I manage a global team, with engineers in the UK, Barcelona and Shenzhen. That means every meeting we have as a whole engineering function is over Zoom. This was also the case pre-pandemic. As we were used to our teams not being co-located, it wasn’t the hardest of pivots to go from working in an office to remote, and now, to hybrid working. On a personal level, it allows me fantastic flexibility. I really value the in-person connections of being in the office for the majority of my week and encourage my team to build those connections also. On those days I’m in the office, I leave early to pick up my sons from nursery. I will likely log in later on that evening, or I may have started my day earlier with calls in an APAC-friendly time. And that’s ok – because I have that choice, and that flexibility is ‘in my gift’ as it were, it works really well for me.

Can you share a bold prediction about how you think technology and sustainability will intersect in the next ten years?

We’ll increasingly see technology providing innovative solutions to climate change. One example I can think of is Vaulted Deep, which Skyscanner has supported via our partners Watershed. Vaulted is a company that injects carbon-rich organic waste deep underground for permanent storage. When carbon-rich waste (eg from manure, foods, agriculture, biosolids) burns or decomposes, CO₂ is normally released back into the atmosphere. Vaulted’s technology prevents that from happening by turning that waste into a carbon-rich slurry and then injecting into deep disposal wells for permanent geologic storage. They measure how much carbon is removed by weighing the carbon in the biomass, and measure every emission associated from transportation or energy usage. It’s a fascinating area and that’s just one example.

If you could implement changes to the way people work based on your own routines and practices, what specific adjustments would you make to improve productivity or well-being?

That’s a great question. I’ll loop back to my answer on remote working and work-life balance – that, where possible, find the flexibility that works for you. As an example, I struggle to context switch from meeting to meeting, so I tend to ensure I’ve some time between meetings to recalibrate. I am also really open about my routine;my calendar is open so anyone can view what I’m doing, and that includes personal commitments. So, for better or worse, everyone knows I have a gym slot in my diary before any meetings and the working day begins (I’ll admit, that doesn’t always happen!), they know when I’m nipping off to collect the kids etc.

Equally, if I know I’ve a full on, draining day with no breaks (as is scheduled the day after I wrote this), my EA will block out the afternoon the next day for focus time – or, as it happens this week, I’m taking the afternoon following it to attend my eldest’s nursery graduation. Understand what is important to you and what allows you to recharge and be at your best, then bake those practices into your diary and day. And as a leader, get comfortable being transparent about those commitments, and encourage your teams to consider what will allow them balance too.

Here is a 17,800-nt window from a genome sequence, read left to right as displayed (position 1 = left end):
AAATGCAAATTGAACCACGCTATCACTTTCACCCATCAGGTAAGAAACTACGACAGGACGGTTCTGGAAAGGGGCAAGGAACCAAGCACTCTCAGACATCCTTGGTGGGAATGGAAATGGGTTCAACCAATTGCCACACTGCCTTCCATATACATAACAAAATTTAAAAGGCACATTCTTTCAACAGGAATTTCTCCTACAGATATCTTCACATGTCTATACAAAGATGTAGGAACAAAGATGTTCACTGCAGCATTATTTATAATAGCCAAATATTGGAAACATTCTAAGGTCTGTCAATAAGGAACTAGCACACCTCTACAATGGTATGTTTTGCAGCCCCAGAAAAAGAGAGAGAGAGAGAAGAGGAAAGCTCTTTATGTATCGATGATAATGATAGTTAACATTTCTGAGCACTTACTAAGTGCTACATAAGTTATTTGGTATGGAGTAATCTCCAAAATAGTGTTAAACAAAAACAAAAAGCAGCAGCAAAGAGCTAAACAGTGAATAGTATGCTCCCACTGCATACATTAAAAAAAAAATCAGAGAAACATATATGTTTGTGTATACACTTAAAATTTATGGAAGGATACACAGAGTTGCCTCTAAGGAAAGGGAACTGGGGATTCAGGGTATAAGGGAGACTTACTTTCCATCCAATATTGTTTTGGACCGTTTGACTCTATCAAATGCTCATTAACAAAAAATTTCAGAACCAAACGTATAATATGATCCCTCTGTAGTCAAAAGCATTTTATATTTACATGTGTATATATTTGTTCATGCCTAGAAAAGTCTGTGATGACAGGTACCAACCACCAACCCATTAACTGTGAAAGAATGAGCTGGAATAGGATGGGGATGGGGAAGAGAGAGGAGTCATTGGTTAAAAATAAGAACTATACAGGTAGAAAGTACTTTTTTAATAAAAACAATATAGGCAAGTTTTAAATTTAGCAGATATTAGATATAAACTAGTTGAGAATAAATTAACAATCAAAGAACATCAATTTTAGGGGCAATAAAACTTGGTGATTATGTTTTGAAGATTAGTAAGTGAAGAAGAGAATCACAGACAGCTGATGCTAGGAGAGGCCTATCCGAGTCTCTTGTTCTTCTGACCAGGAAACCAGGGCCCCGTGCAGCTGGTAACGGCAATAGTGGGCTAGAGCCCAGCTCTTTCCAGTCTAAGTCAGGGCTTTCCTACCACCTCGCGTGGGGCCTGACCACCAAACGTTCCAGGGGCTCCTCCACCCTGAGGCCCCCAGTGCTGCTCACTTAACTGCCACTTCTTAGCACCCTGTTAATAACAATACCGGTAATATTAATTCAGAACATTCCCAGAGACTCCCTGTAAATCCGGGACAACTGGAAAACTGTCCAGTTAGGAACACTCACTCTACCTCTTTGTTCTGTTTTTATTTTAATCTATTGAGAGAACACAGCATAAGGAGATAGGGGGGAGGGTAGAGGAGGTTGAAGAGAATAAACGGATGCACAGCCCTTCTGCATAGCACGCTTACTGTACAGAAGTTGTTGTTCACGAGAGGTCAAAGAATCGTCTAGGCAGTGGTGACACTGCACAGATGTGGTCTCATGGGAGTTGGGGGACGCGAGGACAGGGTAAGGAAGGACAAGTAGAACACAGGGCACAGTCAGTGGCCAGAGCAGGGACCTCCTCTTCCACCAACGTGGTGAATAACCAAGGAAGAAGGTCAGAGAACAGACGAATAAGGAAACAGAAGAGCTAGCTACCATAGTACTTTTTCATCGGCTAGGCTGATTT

Reflecting on your own journey in your field, what is one piece of advice you would give to someone who is just starting out?

As you grow in your role, be bold and curious. Seek out opportunities to rotate across teams, move around your organisation. This will allow you to demonstrate to your manager that you’re able to operate in different environments. The combination of challenge and the deep knowledge you’ll gain from it will help you become a more strategic leader.

About:

Andrew Phillips, CTO, Skyscanner

Andrew has been part of the Skyscanner family for almost 15 years, starting as a graduate and progressing to take on numerous senior leadership roles within the engineering discipline. As Chief Technology Officer, he now leads the Skyscanner engineering teams throughout the world and is a huge advocate of growing next-generation leaders from within the company, as well as championing Skyscanner’s unique culture.

Andrew Phillips‘ Turing Fest talk: Scale Hard or Go Home: 14 Years of Mistakes and Learnings on the Journey to CTO

“Skyscanner’s Chief Technology Officer Andrew Phillips joined the Scottish unicorn fresh out of uni, turning down a glamorous role at GCHQ in favour of a scrappy start up that started as an idea sketched out on a pub beermat. It was a big gamble – and one that paid off. Fast forward 14 years and that business has grown to be a global leader with over 110m monthly users across the world…and Andrew has gone from the most junior coder in the building to leading a team of over 700 engineers across Europe and Asia.

What does it take to make that shift? For Andrew, the constants have been learnings, mistakes, and, of course, change. Come along to hear how to scale your team from 20 engineers, to 100 engineers, and then again to 500. As a leader, how do you shift your mindset and approach as your organisation accelerates – and how do you ensure you’re continuing to adapt and be of value to your team? For anyone who is looking to understand how to grow and develop in their current role, how to scare themselves, how to stretch and how to embrace failure, this talk is for you”

View the 2024 agenda here.